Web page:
I started this traineeship just over a month after graduating with a BA in English. I knew from my first year as an undergraduate that I wanted to pursue a career in archiving, and beginning this traineeship has already pushed me so much further towards my goal than I ever would have expected to be at this point.
During my time as an undergrad I had a placement in the Special Collections department at the University of Nottingham which gave me a great first insight into archiving, but this traineeship is providing me with skills that will be invaluable when I’m qualified. I had no experience with digital archiving when I started, only ever paper, but I’m finding it a fascinating aspect of archiving to be involved in. I’m especially enjoying web-archiving, which is something I never expected I would be working on before this traineeship but has become one of my favourite regular tasks. The work is so varied that I definitely feel as though I’m building a rounded and relevant skill-set. One day I might be working on a literary archive, the next I might be working with floppy disks or working in the reading room – it really is very varied.
The Aberystwyth study supports the day to day work, by providing more background and theoretical basis into what I’m doing on the job. It is hard work studying for a post-graduate diploma and working full-time, but as the work and study complement each other well and both are enjoyable it really doesn’t feel as exhausting as it sounds.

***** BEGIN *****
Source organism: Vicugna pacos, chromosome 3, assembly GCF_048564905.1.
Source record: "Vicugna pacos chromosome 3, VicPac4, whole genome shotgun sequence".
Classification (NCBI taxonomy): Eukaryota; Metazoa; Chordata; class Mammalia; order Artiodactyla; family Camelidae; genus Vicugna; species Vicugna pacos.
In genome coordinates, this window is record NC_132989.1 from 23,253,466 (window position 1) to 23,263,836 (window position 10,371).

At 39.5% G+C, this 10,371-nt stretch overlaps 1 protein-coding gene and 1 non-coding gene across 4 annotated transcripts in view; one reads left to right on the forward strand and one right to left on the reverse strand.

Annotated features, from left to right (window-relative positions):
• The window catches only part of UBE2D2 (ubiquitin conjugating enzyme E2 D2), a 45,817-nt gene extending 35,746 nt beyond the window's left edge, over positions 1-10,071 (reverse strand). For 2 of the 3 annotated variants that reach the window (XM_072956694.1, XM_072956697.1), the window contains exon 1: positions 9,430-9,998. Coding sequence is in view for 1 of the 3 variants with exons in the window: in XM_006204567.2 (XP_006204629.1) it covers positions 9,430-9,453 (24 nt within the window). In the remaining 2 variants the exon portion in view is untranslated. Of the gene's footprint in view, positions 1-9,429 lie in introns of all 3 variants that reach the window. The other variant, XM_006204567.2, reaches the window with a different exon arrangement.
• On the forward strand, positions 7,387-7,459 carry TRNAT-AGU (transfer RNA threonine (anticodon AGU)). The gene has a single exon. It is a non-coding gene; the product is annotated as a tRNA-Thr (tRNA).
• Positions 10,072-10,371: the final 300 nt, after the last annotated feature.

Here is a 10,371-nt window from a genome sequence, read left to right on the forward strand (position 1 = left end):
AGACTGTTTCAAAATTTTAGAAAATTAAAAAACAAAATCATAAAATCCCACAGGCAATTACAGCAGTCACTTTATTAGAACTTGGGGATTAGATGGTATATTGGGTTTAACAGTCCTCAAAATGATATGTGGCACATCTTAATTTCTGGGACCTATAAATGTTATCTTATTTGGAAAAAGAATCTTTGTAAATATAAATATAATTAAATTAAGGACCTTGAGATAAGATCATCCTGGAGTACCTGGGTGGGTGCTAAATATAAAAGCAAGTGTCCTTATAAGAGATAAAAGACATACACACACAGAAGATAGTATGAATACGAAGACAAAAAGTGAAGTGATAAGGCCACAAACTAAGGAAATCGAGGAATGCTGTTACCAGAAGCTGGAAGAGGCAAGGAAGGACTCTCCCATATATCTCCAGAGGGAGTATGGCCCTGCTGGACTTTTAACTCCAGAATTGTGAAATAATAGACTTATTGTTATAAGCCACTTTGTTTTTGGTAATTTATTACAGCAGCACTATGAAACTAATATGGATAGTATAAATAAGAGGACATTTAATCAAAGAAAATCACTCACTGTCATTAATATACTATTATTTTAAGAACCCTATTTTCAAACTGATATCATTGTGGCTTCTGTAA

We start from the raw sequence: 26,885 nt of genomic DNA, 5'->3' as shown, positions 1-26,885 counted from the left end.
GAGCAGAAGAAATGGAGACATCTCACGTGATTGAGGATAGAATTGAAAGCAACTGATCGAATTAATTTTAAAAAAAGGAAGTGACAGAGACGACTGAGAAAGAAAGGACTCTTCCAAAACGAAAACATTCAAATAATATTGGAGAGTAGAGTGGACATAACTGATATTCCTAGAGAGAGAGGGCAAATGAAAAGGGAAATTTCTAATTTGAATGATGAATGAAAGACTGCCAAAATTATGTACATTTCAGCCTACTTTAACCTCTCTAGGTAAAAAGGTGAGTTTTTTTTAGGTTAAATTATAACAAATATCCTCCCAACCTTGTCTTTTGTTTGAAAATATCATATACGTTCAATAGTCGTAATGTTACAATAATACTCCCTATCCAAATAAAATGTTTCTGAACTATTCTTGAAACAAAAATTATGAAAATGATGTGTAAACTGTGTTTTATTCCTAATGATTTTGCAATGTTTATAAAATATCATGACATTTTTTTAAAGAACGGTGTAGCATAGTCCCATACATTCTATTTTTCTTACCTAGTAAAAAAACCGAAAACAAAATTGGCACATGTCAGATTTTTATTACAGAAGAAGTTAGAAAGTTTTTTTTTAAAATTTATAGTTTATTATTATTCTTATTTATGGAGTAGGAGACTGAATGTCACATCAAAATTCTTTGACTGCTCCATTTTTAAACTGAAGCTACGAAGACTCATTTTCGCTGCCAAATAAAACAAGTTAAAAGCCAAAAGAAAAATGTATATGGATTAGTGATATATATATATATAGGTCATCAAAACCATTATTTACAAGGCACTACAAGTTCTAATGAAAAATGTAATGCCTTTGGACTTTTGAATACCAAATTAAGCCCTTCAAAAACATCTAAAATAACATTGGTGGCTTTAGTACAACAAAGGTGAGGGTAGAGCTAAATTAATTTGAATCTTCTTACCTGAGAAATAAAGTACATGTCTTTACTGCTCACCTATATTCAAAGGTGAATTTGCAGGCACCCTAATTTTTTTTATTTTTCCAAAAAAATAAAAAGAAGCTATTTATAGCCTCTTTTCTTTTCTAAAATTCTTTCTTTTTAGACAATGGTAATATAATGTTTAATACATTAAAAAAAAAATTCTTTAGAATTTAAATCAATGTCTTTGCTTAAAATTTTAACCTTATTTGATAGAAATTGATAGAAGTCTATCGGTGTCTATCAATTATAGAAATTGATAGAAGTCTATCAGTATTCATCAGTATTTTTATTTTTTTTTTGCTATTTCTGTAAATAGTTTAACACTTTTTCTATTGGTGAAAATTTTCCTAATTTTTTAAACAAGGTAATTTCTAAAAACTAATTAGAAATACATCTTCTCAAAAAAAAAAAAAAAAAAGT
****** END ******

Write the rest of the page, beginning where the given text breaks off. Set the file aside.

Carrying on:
I attended an Archives and Records Association literary archives training event recently, and I’m looking forward to future opportunities to attend similar events with the chance to gain outside training and to meet others who are working in archives to see how their experience differs to that of working for the Bodleian. The training sessions with the library trainees are also useful to see how the Bodleian Libraries and College Libraries function in a wider sense, so you can get a feel for where your role fits into the Bodleian as whole… and for a chance to see the BSF in Swindon (and its 153 miles of shelving!)
Ashleigh Fowler, Nov 2016
I was new to Oxford and to archives when I started the traineeship. I studied French and History, then went to teach English in France before returning to the UK to pursue a career in archives. After volunteering in a local museum, where I was introduced to the challenges of managing digital material, I embarked on the digital archives traineeship.
The traineeship is ideal as it combines an emphasis on digital archives with more traditional skills, which means that the training is very rounded. Studying for the postgraduate diploma from Aberystwyth University helps with this too, introducing you to a comprehensive range of theoretical and practical topics. Working full time and undertaking the Archives Administration course in two years does mean that the pace is intensive, but the support from colleagues and the fact that what you are studying is directly applicable and relevant to your work, means that the process is really engaging.
I am really enjoying the variety of work: I can be working on the Bodleian Libraries Web Archive; appraising and cataloguing project files for the Oxfam archive; using different databases and programs; and attending training and conferences on topics such as preserving social media. Working in the reading rooms you also gain valuable experience of how the collections are used. I’m looking forward to cataloguing my own collections, capturing digital material and undertaking a development project with a software engineer. There are lots of opportunities to get involved, for example with the UK Web Archive, led by the British Library. For the first year of the scheme you also attend training sessions for the Graduate Library Trainees programme on topics such as manual handling, e-resources, supporting disabled readers, and digitisation projects.